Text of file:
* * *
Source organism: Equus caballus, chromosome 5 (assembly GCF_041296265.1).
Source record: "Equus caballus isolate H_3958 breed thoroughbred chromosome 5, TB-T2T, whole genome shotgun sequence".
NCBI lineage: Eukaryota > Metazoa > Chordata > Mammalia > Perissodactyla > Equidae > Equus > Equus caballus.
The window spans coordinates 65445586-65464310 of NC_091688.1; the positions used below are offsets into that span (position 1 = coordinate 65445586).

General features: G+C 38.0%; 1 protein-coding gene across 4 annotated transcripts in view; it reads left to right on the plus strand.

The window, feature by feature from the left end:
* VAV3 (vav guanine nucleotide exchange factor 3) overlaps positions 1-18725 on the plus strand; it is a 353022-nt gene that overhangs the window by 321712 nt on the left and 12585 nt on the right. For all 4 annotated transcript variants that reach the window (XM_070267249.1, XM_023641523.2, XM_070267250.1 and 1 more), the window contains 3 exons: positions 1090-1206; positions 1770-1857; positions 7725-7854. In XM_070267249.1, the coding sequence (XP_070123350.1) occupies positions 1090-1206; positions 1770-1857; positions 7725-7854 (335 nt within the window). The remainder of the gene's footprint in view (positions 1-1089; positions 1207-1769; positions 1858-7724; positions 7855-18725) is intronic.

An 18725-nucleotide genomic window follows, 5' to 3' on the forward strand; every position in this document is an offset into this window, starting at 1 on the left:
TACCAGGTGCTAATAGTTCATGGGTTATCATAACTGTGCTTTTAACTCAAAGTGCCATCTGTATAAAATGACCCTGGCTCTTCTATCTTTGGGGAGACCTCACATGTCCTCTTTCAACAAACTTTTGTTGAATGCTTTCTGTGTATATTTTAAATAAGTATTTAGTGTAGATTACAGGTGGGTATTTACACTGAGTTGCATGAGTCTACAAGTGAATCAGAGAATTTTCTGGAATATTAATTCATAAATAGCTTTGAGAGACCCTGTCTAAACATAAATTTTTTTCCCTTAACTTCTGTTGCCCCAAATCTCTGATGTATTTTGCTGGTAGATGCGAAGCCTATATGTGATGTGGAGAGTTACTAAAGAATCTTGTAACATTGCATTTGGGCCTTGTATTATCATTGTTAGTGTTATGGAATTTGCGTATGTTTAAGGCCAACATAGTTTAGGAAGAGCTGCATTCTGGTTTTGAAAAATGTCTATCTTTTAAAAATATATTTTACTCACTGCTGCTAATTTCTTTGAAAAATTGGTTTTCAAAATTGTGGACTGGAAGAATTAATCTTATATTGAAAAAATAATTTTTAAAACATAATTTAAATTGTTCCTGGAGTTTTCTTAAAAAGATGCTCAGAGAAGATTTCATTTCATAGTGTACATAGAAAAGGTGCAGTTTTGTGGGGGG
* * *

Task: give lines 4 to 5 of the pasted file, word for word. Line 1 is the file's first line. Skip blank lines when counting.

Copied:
The window spans coordinates 65445586-65464310 of NC_091688.1; the positions used below are offsets into that span (position 1 = coordinate 65445586).

General features: G+C 38.0%; 1 protein-coding gene across 4 annotated transcripts in view; it reads left to right on the plus strand.